Everyone we know or have known, at least for more than just a casual acquaintance, touches us in ways that we may not always understand at the time. Memories of those we have known fade into dim recesses, remaining forgotten until an event or circumstance triggers a flood of memories of an earlier time.
Today I had such a flood of memories.
I was doing a search on Google and found myself looking up the name of my first commanding officer in the Navy. I found his obituary and learned that he had died four years ago. More troubling to me was learning that he died of complications from Amyotrophic Lateral Sclerosis (ALS).
Douglas Volgenau was his name. Born outside of Buffalo, New York in 1937, he graduated from the US Naval Academy in 1959.
I first met him at Navy Nuclear Power School at Mare Island, California in 1975 where he was commanding officer of the school. He was little seen after he met with our class for a question and answer session, except by those unfortunates who wound at academic review boards for failed courses; given the nuclear Navy, all I knew who went to those boards wound up doing something else.
After further nuclear power training and submarine school, I reported to the USS Billfish (SSN 676) in April 1976. By coincidence, he had reported earlier to the same boat where he was to be the commanding officer.
As he took command I started my journey on learning what it really meant to be an officer. The journey was not easy as I was full of myself and had a great deal to learn. Needless to say, the education came in the form of being yelled at frequently – many times by him.
He was a big man, having been a heavy-weight wrestler at the Naval Academy. He had a dark complexion and when he was pointing his big finger in my face I knew I was in trouble.
But to his credit, he gave me time to grow and over time I learned to keep my mouth shut and become what I had been commissioned to be.
I still recall the first watch I stood after I was qualified as officer of the deck (OOD). The boat was scheduled to go to periscope depth at night, which can always be a dangerous evolution due to risk of collision if there are nearby surface vessels, and more so at night due to reduced visibility.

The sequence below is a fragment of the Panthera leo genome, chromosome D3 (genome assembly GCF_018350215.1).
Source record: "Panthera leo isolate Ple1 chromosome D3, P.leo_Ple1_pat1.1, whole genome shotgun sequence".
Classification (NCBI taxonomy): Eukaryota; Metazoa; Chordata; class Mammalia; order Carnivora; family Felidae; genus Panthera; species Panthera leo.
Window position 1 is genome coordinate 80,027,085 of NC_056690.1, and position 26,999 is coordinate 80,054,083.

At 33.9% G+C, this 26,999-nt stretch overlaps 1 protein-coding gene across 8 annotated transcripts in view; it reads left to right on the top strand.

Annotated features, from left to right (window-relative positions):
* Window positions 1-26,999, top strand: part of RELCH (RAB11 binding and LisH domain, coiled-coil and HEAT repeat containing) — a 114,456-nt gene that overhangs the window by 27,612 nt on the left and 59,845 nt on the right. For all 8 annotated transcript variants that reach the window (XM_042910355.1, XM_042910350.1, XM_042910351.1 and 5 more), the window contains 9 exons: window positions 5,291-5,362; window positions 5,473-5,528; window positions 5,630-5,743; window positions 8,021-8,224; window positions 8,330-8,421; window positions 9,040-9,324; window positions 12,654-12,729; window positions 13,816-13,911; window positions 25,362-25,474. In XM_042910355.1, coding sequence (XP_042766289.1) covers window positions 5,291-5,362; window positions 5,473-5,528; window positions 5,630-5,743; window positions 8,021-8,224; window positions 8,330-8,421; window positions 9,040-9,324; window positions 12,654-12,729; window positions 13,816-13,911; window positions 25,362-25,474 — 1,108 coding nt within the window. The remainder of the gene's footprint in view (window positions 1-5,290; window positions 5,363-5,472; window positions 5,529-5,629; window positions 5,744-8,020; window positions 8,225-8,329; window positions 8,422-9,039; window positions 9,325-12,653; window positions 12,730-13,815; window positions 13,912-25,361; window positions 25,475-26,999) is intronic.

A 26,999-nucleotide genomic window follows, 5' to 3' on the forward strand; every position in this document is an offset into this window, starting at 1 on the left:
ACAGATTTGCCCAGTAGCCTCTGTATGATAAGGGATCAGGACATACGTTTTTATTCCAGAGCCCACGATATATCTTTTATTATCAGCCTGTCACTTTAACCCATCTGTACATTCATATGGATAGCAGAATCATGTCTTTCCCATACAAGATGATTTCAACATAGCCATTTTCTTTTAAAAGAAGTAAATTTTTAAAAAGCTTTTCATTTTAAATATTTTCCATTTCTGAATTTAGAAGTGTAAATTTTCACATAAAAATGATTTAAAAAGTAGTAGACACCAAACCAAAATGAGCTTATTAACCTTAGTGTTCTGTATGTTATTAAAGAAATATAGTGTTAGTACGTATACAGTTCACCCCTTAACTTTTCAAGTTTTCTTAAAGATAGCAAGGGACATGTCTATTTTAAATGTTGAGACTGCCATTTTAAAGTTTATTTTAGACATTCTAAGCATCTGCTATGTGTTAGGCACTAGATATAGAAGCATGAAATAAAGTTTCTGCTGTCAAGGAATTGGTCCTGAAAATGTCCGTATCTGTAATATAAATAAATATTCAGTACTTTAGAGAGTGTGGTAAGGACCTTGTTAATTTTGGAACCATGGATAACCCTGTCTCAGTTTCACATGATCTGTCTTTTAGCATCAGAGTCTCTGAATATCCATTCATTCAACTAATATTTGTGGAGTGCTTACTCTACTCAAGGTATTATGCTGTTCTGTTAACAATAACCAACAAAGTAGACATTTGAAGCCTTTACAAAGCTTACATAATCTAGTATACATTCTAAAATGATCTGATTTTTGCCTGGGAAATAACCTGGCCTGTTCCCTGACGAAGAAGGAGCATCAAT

I made my preparations, called down to the wardroom where he was at dinner, reported the status, and requested permission to go to periscope depth. He gave me permission and remained at the wardroom table – trusting me to do my job without him needing to oversee what I was doing – something he had done for other new officers of the deck.
It may not seem like much, but at that moment I learned what trust really meant: if I had made a mistake he would have been held responsible and his naval career would have been ruined.
His and my time on the boat wasn’t as happy as it probably could have been. There was a decided chill between the senior officers and the junior officers. Many officers in our wardroom left the Navy, and when I was younger I thought a great deal of it had to do with him, given his sometimes overbearing personality. He wasn’t a perfect man by any means, something he shared with all of us.
But as I grew older and more reflective, I started to understand he had been a victim of his predecessor who had burned out the officers and crew in a brutal shipyard period. The resentments and hostility toward the Navy were passed on to those who reported onboard over the next year – including me. Of the many regrets I have, one is that I wasn’t mature enough at the time to understand the interpersonal dynamics.
After my tour on the Billfish, as I was getting to go to my next command, he told me something I have always treasured: “I wouldn’t have said this to you two years ago, but I’d be glad to have you as an OOD on any mission.”
I knew even at the time that he was a decent man – loving and proud of his children and tolerant of their teasing even when we officers were in his house, and in love with his wife Sue who he remained married to for 53 years.
I remember the day he was to take command. He arrived in his dress blues with his rows of ribbons. It was only when he showed up that he learned the uniform of the day was dress blues with medals. As I was the most junior officer present, he asked for my single medal and hurriedly took off his ribbons – to be replaced by my single medal. Sue laughed the whole time, and I liked her immediately; I saw the strength of their marriage in that silly moment.
Life is fragile as I learned last year and we all face our mortality. Learning of his death was sad, but learning how he died made it so much more difficult.
I can’t imagine what his last two years were like as ALS took his strength and he lost all movement. I have to believe he would have endured it, with Sue and his children beside him, as he did with life – face the problems and do the best he could.
So, while it’s four years late in coming, Admiral – you had a profound impact on me, and on who I became. I will never forget you.
Sunset and evening star,
And one clear call for me!
And may there be no moaning of the bar,
When I put out to sea,
But such a tide as moving seems asleep,
Too full for sound and foam,
When that which drew from out the boundless deep
Turns again home.
Twilight and evening bell,
And after that the dark!
And may there be no sadness of farewell,
When I embark;
For tho’ from out our bourne of Time and Place
The flood may bear me far,
I hope to see my Pilot face to face
When I have crost the bar. – Tennyson
His obituary is here.